In its recent decision in Jacobs v. Locatelli, H042292 (Feb. 8, 2017), the California Court of Appeal for the Sixth District held that when one of several real estate owners signs on behalf of the others, a claim for a brokerage commission is not automatically barred by the statute of frauds and the parol evidence rule. While it is well established in California that the statute of fraud is generally enforced when it comes to real estate agreements, the Jacobs decision reiterates that there are limited circumstances in which the statute of fraud does not apply to unsigned or partially signed real estate agreements.
In Jacobs, a real estate broker sued a group of property owners after she was denied a $200,000 commission payment after she was involved in the sale of a jointly-owned parcel of land on the basis that not all of the property owners signed on to the listing agreement. However, one of the signatories represented to the broker that he was acting in an agent capacity for the other property owners. In the lower court, Jacobs’ claim was dismissed without the lower court explaining its reasoning as to why the property owners’ demurrer was sustained. Jacobs appealed.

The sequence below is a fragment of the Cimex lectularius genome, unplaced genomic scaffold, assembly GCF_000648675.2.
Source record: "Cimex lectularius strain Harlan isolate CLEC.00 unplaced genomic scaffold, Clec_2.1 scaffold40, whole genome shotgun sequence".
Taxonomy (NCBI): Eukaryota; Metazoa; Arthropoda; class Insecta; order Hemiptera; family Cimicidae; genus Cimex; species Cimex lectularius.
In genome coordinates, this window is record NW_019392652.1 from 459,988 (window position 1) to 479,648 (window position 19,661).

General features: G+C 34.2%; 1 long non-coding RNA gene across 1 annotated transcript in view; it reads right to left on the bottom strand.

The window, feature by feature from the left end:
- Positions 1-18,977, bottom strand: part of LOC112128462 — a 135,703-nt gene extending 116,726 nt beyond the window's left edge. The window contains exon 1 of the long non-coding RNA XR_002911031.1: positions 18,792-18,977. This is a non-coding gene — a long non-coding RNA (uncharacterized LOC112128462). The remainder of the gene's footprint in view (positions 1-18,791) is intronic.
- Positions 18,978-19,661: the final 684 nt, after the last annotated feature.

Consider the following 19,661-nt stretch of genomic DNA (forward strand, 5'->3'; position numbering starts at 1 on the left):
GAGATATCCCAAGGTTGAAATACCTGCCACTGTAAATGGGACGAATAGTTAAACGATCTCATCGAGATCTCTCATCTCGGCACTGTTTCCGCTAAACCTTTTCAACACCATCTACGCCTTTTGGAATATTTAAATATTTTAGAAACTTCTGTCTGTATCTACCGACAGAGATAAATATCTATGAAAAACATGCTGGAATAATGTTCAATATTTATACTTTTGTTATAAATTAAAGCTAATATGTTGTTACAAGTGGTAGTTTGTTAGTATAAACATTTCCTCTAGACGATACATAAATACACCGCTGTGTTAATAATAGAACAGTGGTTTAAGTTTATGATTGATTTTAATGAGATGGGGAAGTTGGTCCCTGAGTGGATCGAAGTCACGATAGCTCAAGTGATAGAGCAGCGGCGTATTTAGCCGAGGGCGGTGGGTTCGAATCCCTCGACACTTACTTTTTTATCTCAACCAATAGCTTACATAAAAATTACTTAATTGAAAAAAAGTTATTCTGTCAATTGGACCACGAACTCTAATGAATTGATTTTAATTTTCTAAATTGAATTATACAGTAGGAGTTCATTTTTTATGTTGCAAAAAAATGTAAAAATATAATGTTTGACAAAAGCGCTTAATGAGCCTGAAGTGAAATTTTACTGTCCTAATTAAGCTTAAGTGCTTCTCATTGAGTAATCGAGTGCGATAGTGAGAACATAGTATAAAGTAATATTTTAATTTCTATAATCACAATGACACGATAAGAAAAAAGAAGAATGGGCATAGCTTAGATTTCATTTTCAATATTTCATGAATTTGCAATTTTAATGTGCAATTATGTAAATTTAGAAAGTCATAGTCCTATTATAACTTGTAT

On appeal, the Court of Appeals reviewed the state of the law concerning unsigned and partially signed real estate commission agreements, and looked to the decade-old Supreme Court Sterling decision. In the Sterling decision, the Court held that some situations, such as when a writing is ambiguous or incomplete, the writing may satisfy the statute of frauds if a party would otherwise be able to evade just obligations, immunize itself when its claim lacks integrity, or be able to interpose the statute of frauds as a bar to a contract that was fairly made.
Under Sterling, the court must consider the surrounding circumstances, the pertinent facts and extrinsic evidence when a writing is ambiguous when determining whether a written agreement satisfies the statute of frauds. Extrinsic evidence may be necessary to explain essential terms as would be understood by the parties to the agreement.
The decision of Sterling is particularly on point with regards to the circumstances set forth in the Jacobs case. Sterling too involved an agreement where there were questions about whether one of the signatories was signing the agreement in the capacity of an agent. Just as in the case of Jacobs, in Sterling, the contract did not clearly state that one of the signatories was acting as an agent. Such situations warrant the evaluation of extrinsic evidence to prove or disprove agency.
The takeaway: The court affirmed that ambiguous contracts may be subject to extrinsic evidence. The statute of fraud may not be an absolute bar to enforcing a contract against a non-signatory where there are allegations that the non-signatory was acting on the other's behalf.